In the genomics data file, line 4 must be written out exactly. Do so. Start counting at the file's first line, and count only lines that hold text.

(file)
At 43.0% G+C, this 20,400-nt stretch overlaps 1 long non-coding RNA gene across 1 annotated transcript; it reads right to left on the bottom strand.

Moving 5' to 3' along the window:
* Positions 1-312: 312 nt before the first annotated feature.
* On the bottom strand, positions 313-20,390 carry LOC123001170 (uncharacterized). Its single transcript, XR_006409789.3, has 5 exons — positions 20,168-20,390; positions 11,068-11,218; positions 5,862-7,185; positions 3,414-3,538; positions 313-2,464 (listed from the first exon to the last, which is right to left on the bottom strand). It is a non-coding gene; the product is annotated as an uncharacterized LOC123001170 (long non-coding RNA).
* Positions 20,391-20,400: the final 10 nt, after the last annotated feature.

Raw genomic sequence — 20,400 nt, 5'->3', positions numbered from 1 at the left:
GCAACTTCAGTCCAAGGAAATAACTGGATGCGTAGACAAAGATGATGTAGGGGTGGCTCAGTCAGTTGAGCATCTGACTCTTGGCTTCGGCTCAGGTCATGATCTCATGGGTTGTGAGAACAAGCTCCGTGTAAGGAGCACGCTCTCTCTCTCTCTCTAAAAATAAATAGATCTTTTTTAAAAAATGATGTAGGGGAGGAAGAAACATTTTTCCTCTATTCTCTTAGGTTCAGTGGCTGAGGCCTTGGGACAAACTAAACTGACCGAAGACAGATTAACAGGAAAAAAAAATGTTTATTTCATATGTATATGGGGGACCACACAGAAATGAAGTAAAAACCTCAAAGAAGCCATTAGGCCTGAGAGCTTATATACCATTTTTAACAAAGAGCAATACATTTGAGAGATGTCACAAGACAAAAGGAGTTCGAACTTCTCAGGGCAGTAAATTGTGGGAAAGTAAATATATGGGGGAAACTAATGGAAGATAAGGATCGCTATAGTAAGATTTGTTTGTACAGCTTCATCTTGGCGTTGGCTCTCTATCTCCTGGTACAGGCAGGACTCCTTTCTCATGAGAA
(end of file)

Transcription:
* On the bottom strand, positions 313-20,390 carry LOC123001170 (uncharacterized). Its single transcript, XR_006409789.3, has 5 exons — positions 20,168-20,390; positions 11,068-11,218; positions 5,862-7,185; positions 3,414-3,538; positions 313-2,464 (listed from the first exon to the last, which is right to left on the bottom strand). It is a non-coding gene; the product is annotated as an uncharacterized LOC123001170 (long non-coding RNA).